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Hybrid Cloud Opens the Door to Retailer's Digital Transformation

By Vish Ganapathy, VP, Partner, IBM Industry Academy Member for Consumer Industries

Vish Ganapathy, VP, Partner, IBM Industry Academy Member for Consumer Industries

Retailers are facing increased pressure from competitors abroad, traditional manufacturer brands going direct, and new business models from digitally native startups such as Dollar Shave Club and Bonobos to disruptors like Uber-eats. Beyond market changes, shopping behavior enabled by technology continues to adjust as well. With the cloud, brands can remain flexible enough to meet customer’s ever changing preferences while reaching them quickly and securely, and all while keeping their websites up and running during high traffic times, like the holidays.

In a 2016 study by Russell Reynolds Associates,57 percent of the 2,000 C-level executives surveyed believe there will be massive digital disruption in the retail industry this year. Retailers who are using the cloud will be able to better adapt to this digital disruption because they will have the speed and agility to reduce or expand capacity based on their needs at any given moment. A reliable, flexbile cloud infrastructure is a key differentiator in the success—or failure—of any type or size retail organization.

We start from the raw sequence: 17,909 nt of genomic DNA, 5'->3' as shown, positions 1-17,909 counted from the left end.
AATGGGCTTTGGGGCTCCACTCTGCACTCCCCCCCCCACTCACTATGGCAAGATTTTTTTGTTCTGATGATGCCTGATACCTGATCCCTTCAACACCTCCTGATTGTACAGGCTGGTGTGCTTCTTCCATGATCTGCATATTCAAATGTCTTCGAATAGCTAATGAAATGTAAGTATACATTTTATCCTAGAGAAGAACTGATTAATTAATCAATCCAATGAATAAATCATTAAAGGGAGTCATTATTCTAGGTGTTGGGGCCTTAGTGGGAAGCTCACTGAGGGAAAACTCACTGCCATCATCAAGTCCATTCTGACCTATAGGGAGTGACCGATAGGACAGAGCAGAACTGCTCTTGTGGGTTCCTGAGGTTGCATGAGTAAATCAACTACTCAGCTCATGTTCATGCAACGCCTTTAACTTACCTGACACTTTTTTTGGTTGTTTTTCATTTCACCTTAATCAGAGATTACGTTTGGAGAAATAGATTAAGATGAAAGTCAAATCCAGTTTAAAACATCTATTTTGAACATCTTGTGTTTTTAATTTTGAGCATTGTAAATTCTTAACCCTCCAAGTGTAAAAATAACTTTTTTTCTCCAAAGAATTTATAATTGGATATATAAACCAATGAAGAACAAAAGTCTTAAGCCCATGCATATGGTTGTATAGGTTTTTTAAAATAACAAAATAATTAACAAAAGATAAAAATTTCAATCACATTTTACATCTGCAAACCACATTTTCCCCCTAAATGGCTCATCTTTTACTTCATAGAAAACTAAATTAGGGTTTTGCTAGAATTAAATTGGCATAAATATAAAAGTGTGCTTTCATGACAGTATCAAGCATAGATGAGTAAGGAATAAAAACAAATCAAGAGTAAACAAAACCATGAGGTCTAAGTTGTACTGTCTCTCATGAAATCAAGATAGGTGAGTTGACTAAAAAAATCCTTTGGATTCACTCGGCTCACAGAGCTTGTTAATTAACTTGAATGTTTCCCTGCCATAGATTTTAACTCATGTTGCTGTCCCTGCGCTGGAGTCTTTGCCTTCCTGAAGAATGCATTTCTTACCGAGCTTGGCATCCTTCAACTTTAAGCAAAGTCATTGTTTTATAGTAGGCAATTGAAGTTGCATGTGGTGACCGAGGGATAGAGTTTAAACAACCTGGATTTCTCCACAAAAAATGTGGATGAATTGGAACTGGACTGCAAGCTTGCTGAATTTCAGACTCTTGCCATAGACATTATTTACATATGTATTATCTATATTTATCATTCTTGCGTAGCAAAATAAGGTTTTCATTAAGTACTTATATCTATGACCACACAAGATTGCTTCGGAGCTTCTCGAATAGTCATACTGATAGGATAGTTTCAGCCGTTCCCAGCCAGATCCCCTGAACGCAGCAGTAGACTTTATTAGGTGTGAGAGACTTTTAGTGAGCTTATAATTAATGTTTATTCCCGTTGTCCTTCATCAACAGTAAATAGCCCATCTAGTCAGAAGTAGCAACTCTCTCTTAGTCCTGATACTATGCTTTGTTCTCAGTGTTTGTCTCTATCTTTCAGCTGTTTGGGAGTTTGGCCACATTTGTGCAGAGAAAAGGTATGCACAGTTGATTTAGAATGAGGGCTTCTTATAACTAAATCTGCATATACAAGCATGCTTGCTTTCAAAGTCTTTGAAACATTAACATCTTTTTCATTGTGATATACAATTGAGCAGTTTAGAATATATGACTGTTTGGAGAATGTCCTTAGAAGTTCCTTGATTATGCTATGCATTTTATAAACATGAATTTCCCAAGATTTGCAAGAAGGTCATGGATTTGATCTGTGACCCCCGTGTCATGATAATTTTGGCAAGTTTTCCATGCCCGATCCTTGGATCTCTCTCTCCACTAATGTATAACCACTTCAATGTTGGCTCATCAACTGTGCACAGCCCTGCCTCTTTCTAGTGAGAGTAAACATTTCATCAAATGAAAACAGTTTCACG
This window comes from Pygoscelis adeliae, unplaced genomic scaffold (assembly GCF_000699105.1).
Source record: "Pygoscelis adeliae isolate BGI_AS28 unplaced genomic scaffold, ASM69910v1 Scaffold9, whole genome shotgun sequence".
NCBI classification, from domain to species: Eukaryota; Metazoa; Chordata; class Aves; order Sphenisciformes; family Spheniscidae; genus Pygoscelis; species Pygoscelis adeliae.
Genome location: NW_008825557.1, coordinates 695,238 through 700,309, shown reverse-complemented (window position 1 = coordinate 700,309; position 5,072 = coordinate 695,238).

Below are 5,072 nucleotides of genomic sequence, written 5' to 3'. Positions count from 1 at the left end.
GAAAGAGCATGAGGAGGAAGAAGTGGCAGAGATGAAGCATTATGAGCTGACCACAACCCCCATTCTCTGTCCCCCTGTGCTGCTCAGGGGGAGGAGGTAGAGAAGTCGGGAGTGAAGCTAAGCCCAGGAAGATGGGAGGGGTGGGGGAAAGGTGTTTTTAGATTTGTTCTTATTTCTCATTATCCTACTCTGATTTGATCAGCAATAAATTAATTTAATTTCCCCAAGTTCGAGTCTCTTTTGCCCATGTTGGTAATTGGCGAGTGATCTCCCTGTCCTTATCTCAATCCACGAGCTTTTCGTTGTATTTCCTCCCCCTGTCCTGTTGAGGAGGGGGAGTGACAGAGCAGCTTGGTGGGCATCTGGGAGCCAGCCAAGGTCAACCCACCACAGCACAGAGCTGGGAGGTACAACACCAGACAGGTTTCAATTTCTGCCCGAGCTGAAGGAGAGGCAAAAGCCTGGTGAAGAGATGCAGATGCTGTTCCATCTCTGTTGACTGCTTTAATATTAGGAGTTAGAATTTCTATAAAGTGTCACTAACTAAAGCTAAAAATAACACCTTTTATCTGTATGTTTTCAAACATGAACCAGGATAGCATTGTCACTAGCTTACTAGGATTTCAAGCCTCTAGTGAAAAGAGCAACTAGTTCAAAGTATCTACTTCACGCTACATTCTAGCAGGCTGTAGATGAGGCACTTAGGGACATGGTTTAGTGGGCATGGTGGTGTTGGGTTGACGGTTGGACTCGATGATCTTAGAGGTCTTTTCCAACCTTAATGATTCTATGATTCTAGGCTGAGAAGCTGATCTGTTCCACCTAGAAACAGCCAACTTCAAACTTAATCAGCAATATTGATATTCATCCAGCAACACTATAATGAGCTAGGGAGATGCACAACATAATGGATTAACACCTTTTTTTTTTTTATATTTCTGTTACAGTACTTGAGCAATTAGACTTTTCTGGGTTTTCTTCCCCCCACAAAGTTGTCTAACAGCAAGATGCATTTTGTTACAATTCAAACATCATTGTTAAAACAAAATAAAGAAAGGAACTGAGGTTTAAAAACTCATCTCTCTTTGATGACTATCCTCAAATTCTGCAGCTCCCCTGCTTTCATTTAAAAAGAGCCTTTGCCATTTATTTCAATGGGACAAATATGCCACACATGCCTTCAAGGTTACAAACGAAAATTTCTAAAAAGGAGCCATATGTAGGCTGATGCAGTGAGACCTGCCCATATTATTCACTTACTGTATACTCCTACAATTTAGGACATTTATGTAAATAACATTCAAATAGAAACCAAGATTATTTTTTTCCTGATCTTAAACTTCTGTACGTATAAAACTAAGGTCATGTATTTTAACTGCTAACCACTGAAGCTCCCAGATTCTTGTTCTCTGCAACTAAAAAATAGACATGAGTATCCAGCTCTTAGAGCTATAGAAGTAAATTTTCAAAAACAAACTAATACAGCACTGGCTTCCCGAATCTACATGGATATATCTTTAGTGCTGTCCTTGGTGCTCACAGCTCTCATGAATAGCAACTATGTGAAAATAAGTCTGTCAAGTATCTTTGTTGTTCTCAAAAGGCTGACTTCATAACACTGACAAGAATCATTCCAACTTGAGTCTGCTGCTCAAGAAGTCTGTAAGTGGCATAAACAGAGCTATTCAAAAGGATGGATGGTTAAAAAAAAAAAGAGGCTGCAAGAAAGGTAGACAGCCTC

"For retailers to personally engage customers and meet their needs on the front end while managing the back end cost effectively, they are turning to the hybrid cloud to drive the digitally transformation of their entire business"